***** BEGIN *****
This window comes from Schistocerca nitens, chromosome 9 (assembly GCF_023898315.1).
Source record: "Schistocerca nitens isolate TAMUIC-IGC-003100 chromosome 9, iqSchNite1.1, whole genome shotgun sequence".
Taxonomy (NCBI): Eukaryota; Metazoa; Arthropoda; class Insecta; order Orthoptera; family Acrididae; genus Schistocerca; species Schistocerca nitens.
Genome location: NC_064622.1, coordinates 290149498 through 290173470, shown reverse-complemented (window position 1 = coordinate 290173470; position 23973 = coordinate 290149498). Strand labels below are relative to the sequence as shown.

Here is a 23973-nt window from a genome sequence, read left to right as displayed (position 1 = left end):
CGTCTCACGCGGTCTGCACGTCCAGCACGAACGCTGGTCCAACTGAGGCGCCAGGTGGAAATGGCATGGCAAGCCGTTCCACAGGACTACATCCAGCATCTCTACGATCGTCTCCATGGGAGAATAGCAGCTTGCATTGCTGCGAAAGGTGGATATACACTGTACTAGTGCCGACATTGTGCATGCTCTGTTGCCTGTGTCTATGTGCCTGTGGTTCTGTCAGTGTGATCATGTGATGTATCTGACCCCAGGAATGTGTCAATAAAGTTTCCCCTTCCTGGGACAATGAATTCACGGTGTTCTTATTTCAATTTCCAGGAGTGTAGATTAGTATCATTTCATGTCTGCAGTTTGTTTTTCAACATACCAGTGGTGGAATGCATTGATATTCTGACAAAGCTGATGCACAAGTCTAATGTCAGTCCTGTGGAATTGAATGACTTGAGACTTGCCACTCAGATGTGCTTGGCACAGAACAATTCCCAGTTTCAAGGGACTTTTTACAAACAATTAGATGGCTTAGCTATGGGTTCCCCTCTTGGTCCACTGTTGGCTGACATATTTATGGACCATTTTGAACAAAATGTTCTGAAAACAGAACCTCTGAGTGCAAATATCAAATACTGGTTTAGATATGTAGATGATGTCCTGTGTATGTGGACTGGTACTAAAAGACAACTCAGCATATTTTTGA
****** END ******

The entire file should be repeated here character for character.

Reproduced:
This window comes from Schistocerca nitens, chromosome 9 (assembly GCF_023898315.1).
Source record: "Schistocerca nitens isolate TAMUIC-IGC-003100 chromosome 9, iqSchNite1.1, whole genome shotgun sequence".
Taxonomy (NCBI): Eukaryota; Metazoa; Arthropoda; class Insecta; order Orthoptera; family Acrididae; genus Schistocerca; species Schistocerca nitens.
Genome location: NC_064622.1, coordinates 290149498 through 290173470, shown reverse-complemented (window position 1 = coordinate 290173470; position 23973 = coordinate 290149498). Strand labels below are relative to the sequence as shown.

Here is a 23973-nt window from a genome sequence, read left to right as displayed (position 1 = left end):
CGTCTCACGCGGTCTGCACGTCCAGCACGAACGCTGGTCCAACTGAGGCGCCAGGTGGAAATGGCATGGCAAGCCGTTCCACAGGACTACATCCAGCATCTCTACGATCGTCTCCATGGGAGAATAGCAGCTTGCATTGCTGCGAAAGGTGGATATACACTGTACTAGTGCCGACATTGTGCATGCTCTGTTGCCTGTGTCTATGTGCCTGTGGTTCTGTCAGTGTGATCATGTGATGTATCTGACCCCAGGAATGTGTCAATAAAGTTTCCCCTTCCTGGGACAATGAATTCACGGTGTTCTTATTTCAATTTCCAGGAGTGTAGATTAGTATCATTTCATGTCTGCAGTTTGTTTTTCAACATACCAGTGGTGGAATGCATTGATATTCTGACAAAGCTGATGCACAAGTCTAATGTCAGTCCTGTGGAATTGAATGACTTGAGACTTGCCACTCAGATGTGCTTGGCACAGAACAATTCCCAGTTTCAAGGGACTTTTTACAAACAATTAGATGGCTTAGCTATGGGTTCCCCTCTTGGTCCACTGTTGGCTGACATATTTATGGACCATTTTGAACAAAATGTTCTGAAAACAGAACCTCTGAGTGCAAATATCAAATACTGGTTTAGATATGTAGATGATGTCCTGTGTATGTGGACTGGTACTAAAAGACAACTCAGCATATTTTTGA